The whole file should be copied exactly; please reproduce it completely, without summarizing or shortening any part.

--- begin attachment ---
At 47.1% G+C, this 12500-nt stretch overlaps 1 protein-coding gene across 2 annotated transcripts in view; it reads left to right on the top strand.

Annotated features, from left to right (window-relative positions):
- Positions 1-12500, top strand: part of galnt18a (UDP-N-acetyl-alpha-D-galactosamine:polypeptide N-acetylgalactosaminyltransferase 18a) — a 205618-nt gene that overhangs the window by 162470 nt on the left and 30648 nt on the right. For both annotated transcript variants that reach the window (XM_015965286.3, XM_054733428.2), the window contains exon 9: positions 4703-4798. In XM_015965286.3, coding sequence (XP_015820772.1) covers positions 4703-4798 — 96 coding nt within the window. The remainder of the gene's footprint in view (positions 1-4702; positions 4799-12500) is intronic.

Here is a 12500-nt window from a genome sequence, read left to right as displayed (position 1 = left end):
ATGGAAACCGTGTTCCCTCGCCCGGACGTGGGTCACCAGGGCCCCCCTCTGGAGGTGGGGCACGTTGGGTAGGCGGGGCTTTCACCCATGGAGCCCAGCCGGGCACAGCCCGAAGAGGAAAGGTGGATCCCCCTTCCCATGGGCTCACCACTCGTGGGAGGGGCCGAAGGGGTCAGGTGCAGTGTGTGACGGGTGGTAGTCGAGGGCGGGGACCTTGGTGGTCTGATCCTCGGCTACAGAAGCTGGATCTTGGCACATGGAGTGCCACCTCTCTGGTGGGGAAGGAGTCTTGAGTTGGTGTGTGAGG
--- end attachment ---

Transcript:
At 47.1% G+C, this 12500-nt stretch overlaps 1 protein-coding gene across 2 annotated transcripts in view; it reads left to right on the top strand.

Annotated features, from left to right (window-relative positions):
- Positions 1-12500, top strand: part of galnt18a (UDP-N-acetyl-alpha-D-galactosamine:polypeptide N-acetylgalactosaminyltransferase 18a) — a 205618-nt gene that overhangs the window by 162470 nt on the left and 30648 nt on the right. For both annotated transcript variants that reach the window (XM_015965286.3, XM_054733428.2), the window contains exon 9: positions 4703-4798. In XM_015965286.3, coding sequence (XP_015820772.1) covers positions 4703-4798 — 96 coding nt within the window. The remainder of the gene's footprint in view (positions 1-4702; positions 4799-12500) is intronic.

Here is a 12500-nt window from a genome sequence, read left to right as displayed (position 1 = left end):
ATGGAAACCGTGTTCCCTCGCCCGGACGTGGGTCACCAGGGCCCCCCTCTGGAGGTGGGGCACGTTGGGTAGGCGGGGCTTTCACCCATGGAGCCCAGCCGGGCACAGCCCGAAGAGGAAAGGTGGATCCCCCTTCCCATGGGCTCACCACTCGTGGGAGGGGCCGAAGGGGTCAGGTGCAGTGTGTGACGGGTGGTAGTCGAGGGCGGGGACCTTGGTGGTCTGATCCTCGGCTACAGAAGCTGGATCTTGGCACATGGAGTGCCACCTCTCTGGTGGGGAAGGAGTCTTGAGTTGGTGTGTGAGG